All of the Shades
I started out thinking that this would definitely not be a blog post about the 50 Shades books or film, but about the myriad of ways to identify outside of binaries—for example, all of the shades of gray between straight and gay, top and bottom, kinky and non-kinky, and all of the intersections thereof and beyond. It can be a tricky for people to admit that they reside in the gray area somewhere between the categorical binaries of gender and sexuality—for example those who are not 100% kinky or 100% vanilla; or are versatile or a switch; or who like different things at different times with different people. There can be a tendency to feel devalued or anticipate judgement by any given community’s majority for not fitting into a binary role, which can prevent people from experiencing the fullest sense of who they are.
I have been so inspired by the all of the conversations around identification and sexual exploration that have come out of reactions to the 50 Shades franchise that I can’t help wonder how the expansion of consciousness happening around kink right now will influence ideas around non-binary identifications. And while I can’t say I’m exactly a fan of the content or its presentation, I think it’s wonderful that 50 Shades is making discussions about kink more accessible and acceptable. This is important for so many reasons, one of my favorites being that in opening up conversations around kink, it makes it easier for a lot of kinky or kink-curious people to come out of the closet, or consider embarking on a new exploration of their sexual identity.
Having said that, because the general public has historically not been privy to the inner workings of the BDSM dynamic, an unfortunate side effect of the current focus on kink as mass marketed by the 50 Shades franchise is that people might assume this depiction is actually what BDSM is. The collective understanding of sexuality is reciprocally created by and influences popular culture and media, which is why I’ve been thrilled to see all the articles calling out how 50 Shades is an egregiously inaccurate representation of BDSM interactions. If we don’t have these conversations, we may end up getting set back decades in the fight against pathologization and criminalization, and people’s lives will continue to be seriously affected, such as the all too common problems of custody cases being lost because of sexual orientation, or discriminatory firing, et cetera.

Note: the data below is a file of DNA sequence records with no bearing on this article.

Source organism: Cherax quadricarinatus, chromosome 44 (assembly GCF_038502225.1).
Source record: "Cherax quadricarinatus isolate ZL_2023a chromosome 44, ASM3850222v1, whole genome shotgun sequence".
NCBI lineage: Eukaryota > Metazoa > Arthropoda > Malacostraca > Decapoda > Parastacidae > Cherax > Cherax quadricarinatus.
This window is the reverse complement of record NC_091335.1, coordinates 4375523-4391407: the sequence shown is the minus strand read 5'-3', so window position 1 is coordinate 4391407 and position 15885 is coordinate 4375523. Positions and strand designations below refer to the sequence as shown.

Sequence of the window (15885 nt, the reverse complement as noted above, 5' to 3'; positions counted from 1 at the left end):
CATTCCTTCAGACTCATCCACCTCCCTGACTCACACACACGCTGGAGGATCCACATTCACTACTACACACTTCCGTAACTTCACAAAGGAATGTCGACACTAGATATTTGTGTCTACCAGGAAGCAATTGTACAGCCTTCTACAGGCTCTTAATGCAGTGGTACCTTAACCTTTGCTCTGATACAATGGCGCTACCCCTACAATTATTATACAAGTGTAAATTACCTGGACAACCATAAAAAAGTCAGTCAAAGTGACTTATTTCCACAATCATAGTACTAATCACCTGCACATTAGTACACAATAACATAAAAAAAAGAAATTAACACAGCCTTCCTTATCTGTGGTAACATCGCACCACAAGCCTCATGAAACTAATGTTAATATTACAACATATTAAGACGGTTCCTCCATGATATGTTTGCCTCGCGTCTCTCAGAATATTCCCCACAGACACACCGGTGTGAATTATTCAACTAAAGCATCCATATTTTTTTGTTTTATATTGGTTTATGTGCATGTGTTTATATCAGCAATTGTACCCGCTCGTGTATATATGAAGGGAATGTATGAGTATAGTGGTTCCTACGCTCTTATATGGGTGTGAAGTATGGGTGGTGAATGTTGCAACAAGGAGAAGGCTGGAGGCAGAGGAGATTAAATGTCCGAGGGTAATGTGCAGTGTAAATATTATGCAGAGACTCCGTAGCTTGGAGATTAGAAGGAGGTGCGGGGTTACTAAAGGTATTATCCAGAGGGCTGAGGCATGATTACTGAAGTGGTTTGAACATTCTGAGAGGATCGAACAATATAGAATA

Let me give you a real life, first hand example of this type of problem. I gave a talk a couple of weeks ago to a group of kinksters in NYC, and a woman stood up at the end to thank me. She had been considering exploring her submissive desires for some time and had been reluctant for many reasons, but on that night, she gained the understanding that she actually has a say in what a prospective dominant might do to her. Though it is common knowledge in the BDSM scene that the submissive or bottom holds most of the power in their ability to use a safeword or gesture to stop a scene at any time, not having interacted with the scene before, and going off common (lack of) knowledge of BDSM, she had no idea about the importance of negotiations, or having firm boundaries, or really what consent means in the context of a BDSM interaction. I was so happy that she spoke up, and that she felt empowered to explore submission in a safe way with a dominant she trusts, because this is a ongoing issue that I’m concerned will be exacerbated by the insidious consent violations in 50 Shades. (One of many examples: A kink-identified person who clearly understands the concept of consent would never give a person who does not sexually identify as a submissive, and who has not yet had a chance to figure out much at all about her sexuality, a 24/7 D/s slave contract. Ana wasn’t capable of giving consent because it would have been impossible to wrap her mind around what that means, and therefore impossible to give consent to any of it. It would basically be like trying to convince a straight-identified person to be gay, or vice versa.)